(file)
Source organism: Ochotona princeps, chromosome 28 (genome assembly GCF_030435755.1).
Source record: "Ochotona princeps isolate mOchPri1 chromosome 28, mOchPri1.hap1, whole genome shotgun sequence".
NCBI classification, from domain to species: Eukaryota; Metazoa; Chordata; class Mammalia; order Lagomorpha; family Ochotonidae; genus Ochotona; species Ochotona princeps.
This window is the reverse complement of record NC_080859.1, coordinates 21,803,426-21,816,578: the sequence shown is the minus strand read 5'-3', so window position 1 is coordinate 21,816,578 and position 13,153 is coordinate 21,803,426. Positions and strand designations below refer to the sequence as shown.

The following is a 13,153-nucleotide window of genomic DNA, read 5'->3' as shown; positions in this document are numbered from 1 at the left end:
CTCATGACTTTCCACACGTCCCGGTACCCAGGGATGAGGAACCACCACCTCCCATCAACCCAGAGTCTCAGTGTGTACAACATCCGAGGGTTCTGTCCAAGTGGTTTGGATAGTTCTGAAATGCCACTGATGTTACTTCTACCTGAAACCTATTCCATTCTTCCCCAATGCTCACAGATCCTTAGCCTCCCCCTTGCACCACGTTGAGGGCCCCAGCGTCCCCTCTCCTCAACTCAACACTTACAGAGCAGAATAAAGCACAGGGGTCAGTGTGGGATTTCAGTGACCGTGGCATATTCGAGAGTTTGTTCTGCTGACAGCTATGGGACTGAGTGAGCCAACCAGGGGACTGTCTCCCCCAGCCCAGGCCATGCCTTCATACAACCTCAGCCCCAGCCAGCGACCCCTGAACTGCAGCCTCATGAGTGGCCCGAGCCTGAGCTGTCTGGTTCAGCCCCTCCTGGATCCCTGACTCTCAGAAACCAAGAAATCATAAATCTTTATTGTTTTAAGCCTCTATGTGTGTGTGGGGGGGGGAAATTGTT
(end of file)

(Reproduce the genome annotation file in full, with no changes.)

Source organism: Ochotona princeps, chromosome 28 (genome assembly GCF_030435755.1).
Source record: "Ochotona princeps isolate mOchPri1 chromosome 28, mOchPri1.hap1, whole genome shotgun sequence".
NCBI classification, from domain to species: Eukaryota; Metazoa; Chordata; class Mammalia; order Lagomorpha; family Ochotonidae; genus Ochotona; species Ochotona princeps.
This window is the reverse complement of record NC_080859.1, coordinates 21,803,426-21,816,578: the sequence shown is the minus strand read 5'-3', so window position 1 is coordinate 21,816,578 and position 13,153 is coordinate 21,803,426. Positions and strand designations below refer to the sequence as shown.

The following is a 13,153-nucleotide window of genomic DNA, read 5'->3' as shown; positions in this document are numbered from 1 at the left end:
CTCATGACTTTCCACACGTCCCGGTACCCAGGGATGAGGAACCACCACCTCCCATCAACCCAGAGTCTCAGTGTGTACAACATCCGAGGGTTCTGTCCAAGTGGTTTGGATAGTTCTGAAATGCCACTGATGTTACTTCTACCTGAAACCTATTCCATTCTTCCCCAATGCTCACAGATCCTTAGCCTCCCCCTTGCACCACGTTGAGGGCCCCAGCGTCCCCTCTCCTCAACTCAACACTTACAGAGCAGAATAAAGCACAGGGGTCAGTGTGGGATTTCAGTGACCGTGGCATATTCGAGAGTTTGTTCTGCTGACAGCTATGGGACTGAGTGAGCCAACCAGGGGACTGTCTCCCCCAGCCCAGGCCATGCCTTCATACAACCTCAGCCCCAGCCAGCGACCCCTGAACTGCAGCCTCATGAGTGGCCCGAGCCTGAGCTGTCTGGTTCAGCCCCTCCTGGATCCCTGACTCTCAGAAACCAAGAAATCATAAATCTTTATTGTTTTAAGCCTCTATGTGTGTGTGGGGGGGGGAAATTGTT